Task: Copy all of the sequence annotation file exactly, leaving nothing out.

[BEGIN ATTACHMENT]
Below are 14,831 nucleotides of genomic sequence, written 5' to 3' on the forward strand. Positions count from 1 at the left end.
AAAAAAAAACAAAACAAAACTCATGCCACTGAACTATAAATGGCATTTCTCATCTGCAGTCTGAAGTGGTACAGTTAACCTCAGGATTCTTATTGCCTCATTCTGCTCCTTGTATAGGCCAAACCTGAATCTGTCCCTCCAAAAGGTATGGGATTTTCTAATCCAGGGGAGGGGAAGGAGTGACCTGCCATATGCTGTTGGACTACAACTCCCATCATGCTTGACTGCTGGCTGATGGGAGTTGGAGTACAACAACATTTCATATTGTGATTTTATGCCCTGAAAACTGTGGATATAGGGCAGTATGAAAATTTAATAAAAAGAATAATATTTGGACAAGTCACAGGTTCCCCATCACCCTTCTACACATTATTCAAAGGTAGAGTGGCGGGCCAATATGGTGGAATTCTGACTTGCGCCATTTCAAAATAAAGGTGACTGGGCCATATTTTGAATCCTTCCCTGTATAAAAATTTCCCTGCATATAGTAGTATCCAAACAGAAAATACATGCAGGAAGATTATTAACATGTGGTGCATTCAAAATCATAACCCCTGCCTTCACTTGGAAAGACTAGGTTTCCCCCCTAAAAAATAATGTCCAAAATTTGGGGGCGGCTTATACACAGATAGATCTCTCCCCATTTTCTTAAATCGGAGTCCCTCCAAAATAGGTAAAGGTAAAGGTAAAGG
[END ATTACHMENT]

Below are 14,831 nucleotides of genomic sequence, written 5' to 3' on the forward strand. Positions count from 1 at the left end.
AAAAAAAAACAAAACAAAACTCATGCCACTGAACTATAAATGGCATTTCTCATCTGCAGTCTGAAGTGGTACAGTTAACCTCAGGATTCTTATTGCCTCATTCTGCTCCTTGTATAGGCCAAACCTGAATCTGTCCCTCCAAAAGGTATGGGATTTTCTAATCCAGGGGAGGGGAAGGAGTGACCTGCCATATGCTGTTGGACTACAACTCCCATCATGCTTGACTGCTGGCTGATGGGAGTTGGAGTACAACAACATTTCATATTGTGATTTTATGCCCTGAAAACTGTGGATATAGGGCAGTATGAAAATTTAATAAAAAGAATAATATTTGGACAAGTCACAGGTTCCCCATCACCCTTCTACACATTATTCAAAGGTAGAGTGGCGGGCCAATATGGTGGAATTCTGACTTGCGCCATTTCAAAATAAAGGTGACTGGGCCATATTTTGAATCCTTCCCTGTATAAAAATTTCCCTGCATATAGTAGTATCCAAACAGAAAATACATGCAGGAAGATTATTAACATGTGGTGCATTCAAAATCATAACCCCTGCCTTCACTTGGAAAGACTAGGTTTCCCCCCTAAAAAATAATGTCCAAAATTTGGGGGCGGCTTATACACAGATAGATCTCTCCCCATTTTCTTAAATCGGAGTCCCTCCAAAATAGGTAAAGGTAAAGGTAAAGG